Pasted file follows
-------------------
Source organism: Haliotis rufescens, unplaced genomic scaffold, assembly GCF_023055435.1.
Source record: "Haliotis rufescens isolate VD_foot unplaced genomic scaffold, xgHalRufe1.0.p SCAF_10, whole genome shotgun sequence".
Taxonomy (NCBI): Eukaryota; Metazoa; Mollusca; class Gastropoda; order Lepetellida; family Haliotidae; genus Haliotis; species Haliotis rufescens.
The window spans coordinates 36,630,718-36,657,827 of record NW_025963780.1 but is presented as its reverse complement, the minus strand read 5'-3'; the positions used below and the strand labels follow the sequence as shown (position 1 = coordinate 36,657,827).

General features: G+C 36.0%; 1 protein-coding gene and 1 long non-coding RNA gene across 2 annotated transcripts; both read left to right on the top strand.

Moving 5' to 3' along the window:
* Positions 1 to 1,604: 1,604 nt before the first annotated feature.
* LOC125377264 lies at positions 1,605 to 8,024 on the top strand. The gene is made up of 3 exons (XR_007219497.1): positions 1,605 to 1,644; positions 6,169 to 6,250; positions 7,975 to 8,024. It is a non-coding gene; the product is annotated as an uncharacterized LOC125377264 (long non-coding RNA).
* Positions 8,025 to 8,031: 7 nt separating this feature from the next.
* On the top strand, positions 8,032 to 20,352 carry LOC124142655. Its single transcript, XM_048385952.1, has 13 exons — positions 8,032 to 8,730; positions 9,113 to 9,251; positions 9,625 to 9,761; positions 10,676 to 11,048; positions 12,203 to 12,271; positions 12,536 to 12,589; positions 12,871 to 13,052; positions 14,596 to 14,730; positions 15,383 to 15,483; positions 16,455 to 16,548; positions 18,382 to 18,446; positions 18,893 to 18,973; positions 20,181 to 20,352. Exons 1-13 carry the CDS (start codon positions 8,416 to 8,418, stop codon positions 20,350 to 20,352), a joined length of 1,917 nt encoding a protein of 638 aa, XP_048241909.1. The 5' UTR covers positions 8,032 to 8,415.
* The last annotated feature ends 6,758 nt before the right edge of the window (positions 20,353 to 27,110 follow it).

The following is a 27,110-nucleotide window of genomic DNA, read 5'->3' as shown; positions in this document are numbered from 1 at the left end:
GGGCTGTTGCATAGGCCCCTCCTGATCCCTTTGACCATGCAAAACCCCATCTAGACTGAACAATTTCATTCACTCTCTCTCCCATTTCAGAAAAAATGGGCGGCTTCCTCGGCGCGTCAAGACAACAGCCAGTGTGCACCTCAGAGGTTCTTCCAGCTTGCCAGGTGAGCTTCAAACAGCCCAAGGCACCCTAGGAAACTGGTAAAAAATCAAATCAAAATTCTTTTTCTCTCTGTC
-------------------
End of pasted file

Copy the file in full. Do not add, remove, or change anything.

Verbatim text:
Source organism: Haliotis rufescens, unplaced genomic scaffold, assembly GCF_023055435.1.
Source record: "Haliotis rufescens isolate VD_foot unplaced genomic scaffold, xgHalRufe1.0.p SCAF_10, whole genome shotgun sequence".
Taxonomy (NCBI): Eukaryota; Metazoa; Mollusca; class Gastropoda; order Lepetellida; family Haliotidae; genus Haliotis; species Haliotis rufescens.
The window spans coordinates 36,630,718-36,657,827 of record NW_025963780.1 but is presented as its reverse complement, the minus strand read 5'-3'; the positions used below and the strand labels follow the sequence as shown (position 1 = coordinate 36,657,827).

General features: G+C 36.0%; 1 protein-coding gene and 1 long non-coding RNA gene across 2 annotated transcripts; both read left to right on the top strand.

Moving 5' to 3' along the window:
* Positions 1 to 1,604: 1,604 nt before the first annotated feature.
* LOC125377264 lies at positions 1,605 to 8,024 on the top strand. The gene is made up of 3 exons (XR_007219497.1): positions 1,605 to 1,644; positions 6,169 to 6,250; positions 7,975 to 8,024. It is a non-coding gene; the product is annotated as an uncharacterized LOC125377264 (long non-coding RNA).
* Positions 8,025 to 8,031: 7 nt separating this feature from the next.
* On the top strand, positions 8,032 to 20,352 carry LOC124142655. Its single transcript, XM_048385952.1, has 13 exons — positions 8,032 to 8,730; positions 9,113 to 9,251; positions 9,625 to 9,761; positions 10,676 to 11,048; positions 12,203 to 12,271; positions 12,536 to 12,589; positions 12,871 to 13,052; positions 14,596 to 14,730; positions 15,383 to 15,483; positions 16,455 to 16,548; positions 18,382 to 18,446; positions 18,893 to 18,973; positions 20,181 to 20,352. Exons 1-13 carry the CDS (start codon positions 8,416 to 8,418, stop codon positions 20,350 to 20,352), a joined length of 1,917 nt encoding a protein of 638 aa, XP_048241909.1. The 5' UTR covers positions 8,032 to 8,415.
* The last annotated feature ends 6,758 nt before the right edge of the window (positions 20,353 to 27,110 follow it).

The following is a 27,110-nucleotide window of genomic DNA, read 5'->3' as shown; positions in this document are numbered from 1 at the left end:
GGGCTGTTGCATAGGCCCCTCCTGATCCCTTTGACCATGCAAAACCCCATCTAGACTGAACAATTTCATTCACTCTCTCTCCCATTTCAGAAAAAATGGGCGGCTTCCTCGGCGCGTCAAGACAACAGCCAGTGTGCACCTCAGAGGTTCTTCCAGCTTGCCAGGTGAGCTTCAAACAGCCCAAGGCACCCTAGGAAACTGGTAAAAAATCAAATCAAAATTCTTTTTCTCTCTGTC